New Zealand Prime Minister Jacinda Ardern slams 'unacceptable' Manus Island situation

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Manus Island refugees told they will not be removed by force

They said they had exhausted their food supplies and were relying on rainwater to drink.

The U.N. has allegedly warned the stand-off is a "looming humanitarian crisis".

Many have been held by Australia for years on the island, under the country's policy of detaining asylum seekers offshore while their applications are processed. "If the PNG Defence Force takes over the land, that's when the people will have to leave".

Some show the officials pulling down makeshift shelters, and others show them smashing taps on large water tanks and water gushing from broken fixtures.

On Sunday night, Commander Yapu said Monday was "the deadline" for men to leave the detention centre.

The men fear violent reprisals from the Manus island community if they move from the camp to three transit centers, pending possible resettlement to the United States. Several of those have tried to return but are being prevented from leaving the new camps by PNG immigration.

In April 2016, the Papua New Guinea Supreme Court ruled the detention centre was unconstitutional and illegal, leading the country and Australia to prepare for its closure.

"Right now, over 600 refugees and asylum seekers on Manus Island have had all food, water, security and power removed from them".

"There are no interpreters in Manus right now", he said. Six men have died on Manus Island under our watch.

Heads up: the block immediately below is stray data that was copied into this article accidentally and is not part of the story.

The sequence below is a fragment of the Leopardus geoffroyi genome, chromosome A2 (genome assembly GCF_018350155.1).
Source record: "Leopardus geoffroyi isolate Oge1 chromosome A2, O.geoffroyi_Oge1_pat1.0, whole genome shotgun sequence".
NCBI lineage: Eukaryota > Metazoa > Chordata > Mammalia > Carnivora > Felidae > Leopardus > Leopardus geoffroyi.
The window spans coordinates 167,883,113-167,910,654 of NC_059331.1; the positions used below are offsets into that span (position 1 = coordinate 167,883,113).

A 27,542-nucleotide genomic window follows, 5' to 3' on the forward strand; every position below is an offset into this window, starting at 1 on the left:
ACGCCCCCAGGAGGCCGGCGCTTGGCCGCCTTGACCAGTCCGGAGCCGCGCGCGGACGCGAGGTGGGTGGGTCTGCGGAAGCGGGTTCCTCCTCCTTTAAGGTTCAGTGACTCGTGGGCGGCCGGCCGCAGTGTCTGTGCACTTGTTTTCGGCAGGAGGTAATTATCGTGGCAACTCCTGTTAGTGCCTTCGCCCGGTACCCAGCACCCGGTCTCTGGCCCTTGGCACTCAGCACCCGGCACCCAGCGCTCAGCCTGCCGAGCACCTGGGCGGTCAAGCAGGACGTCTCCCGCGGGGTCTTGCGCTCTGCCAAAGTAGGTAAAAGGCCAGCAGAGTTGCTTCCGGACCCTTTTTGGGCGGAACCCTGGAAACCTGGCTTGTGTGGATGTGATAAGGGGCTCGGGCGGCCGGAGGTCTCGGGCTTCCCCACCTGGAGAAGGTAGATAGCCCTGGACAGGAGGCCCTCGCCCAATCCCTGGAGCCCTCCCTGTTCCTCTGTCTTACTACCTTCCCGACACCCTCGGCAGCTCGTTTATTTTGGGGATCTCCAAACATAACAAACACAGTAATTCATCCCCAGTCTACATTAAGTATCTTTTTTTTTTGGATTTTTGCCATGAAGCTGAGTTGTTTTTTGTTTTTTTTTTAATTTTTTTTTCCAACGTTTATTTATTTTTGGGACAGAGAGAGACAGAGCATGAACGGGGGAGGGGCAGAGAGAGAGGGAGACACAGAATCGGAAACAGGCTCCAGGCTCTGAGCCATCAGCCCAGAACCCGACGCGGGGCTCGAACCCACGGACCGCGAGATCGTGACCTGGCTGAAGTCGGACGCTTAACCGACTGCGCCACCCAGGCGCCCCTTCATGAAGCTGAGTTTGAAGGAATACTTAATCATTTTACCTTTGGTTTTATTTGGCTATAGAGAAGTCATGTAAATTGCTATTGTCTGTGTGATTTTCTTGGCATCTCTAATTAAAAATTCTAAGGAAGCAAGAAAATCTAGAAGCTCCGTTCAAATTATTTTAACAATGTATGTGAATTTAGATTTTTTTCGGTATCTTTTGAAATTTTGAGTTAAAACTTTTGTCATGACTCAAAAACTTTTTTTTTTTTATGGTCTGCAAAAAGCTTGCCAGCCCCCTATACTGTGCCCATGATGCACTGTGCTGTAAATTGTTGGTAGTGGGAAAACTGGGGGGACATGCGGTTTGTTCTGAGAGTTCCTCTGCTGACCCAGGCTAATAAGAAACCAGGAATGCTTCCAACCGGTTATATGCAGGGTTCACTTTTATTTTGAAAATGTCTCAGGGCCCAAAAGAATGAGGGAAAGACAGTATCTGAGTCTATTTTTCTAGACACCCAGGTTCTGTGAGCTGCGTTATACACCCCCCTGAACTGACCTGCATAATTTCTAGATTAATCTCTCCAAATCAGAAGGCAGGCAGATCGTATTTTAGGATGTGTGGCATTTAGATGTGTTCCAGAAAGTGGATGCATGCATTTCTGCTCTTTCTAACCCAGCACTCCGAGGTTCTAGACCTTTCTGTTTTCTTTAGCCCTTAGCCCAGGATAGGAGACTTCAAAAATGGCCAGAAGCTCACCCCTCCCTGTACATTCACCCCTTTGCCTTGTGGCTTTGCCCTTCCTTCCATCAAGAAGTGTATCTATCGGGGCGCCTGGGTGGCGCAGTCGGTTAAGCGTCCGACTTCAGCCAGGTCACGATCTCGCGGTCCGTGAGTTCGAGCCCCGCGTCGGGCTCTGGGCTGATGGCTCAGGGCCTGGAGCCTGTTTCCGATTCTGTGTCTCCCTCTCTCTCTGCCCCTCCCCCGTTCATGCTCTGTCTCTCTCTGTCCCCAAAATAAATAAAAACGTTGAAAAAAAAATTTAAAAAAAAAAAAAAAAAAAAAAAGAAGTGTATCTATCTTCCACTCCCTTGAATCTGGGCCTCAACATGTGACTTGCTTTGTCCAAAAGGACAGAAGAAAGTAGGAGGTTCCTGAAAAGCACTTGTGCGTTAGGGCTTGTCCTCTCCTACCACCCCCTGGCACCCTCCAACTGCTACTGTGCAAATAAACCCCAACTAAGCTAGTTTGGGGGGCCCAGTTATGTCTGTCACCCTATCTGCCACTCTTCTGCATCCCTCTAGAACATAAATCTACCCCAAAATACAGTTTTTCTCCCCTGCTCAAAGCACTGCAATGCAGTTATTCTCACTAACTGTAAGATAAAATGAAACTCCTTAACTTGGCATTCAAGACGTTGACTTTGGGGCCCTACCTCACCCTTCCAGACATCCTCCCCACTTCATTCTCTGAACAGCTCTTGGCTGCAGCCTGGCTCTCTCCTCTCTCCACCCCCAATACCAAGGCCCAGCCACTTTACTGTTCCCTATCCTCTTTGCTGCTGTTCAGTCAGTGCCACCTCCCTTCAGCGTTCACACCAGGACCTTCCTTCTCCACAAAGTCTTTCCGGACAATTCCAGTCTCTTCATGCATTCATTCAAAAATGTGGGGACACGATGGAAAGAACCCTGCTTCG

As the standoff on the island continues, the New Zealand prime minister, Jacinda Ardern, has condemned Australia's handling of the situation as "unacceptable".

The two leaders discussed New Zealand's longstanding offer to resettle 150 men from Australia's detention centres in Papua New Guinea and Nauru little more than a week ago. Australia has consistently rejected the offer, saying it represents a "back door" to Australia, something it will not abide.

One of Malcolm Turnbull's Ministers Matt Canavan has described it as a publicity stunt by Jacinda Ardern.

Ardern, who previously reiterated NZ's offer, criticised Australia's unyielding stance on Sunday.

"We see that we have a role to play here, we're very eager to play that role and as I say I'll be having another conversation with the Prime Minister in the Philippines". "No matter what label you put on it there is absolute need and there is harm being done", Ardern said.

"I see the human face of this issue". I think it's clear that we don't see what's happening there as acceptable, that's why the offer's there'.

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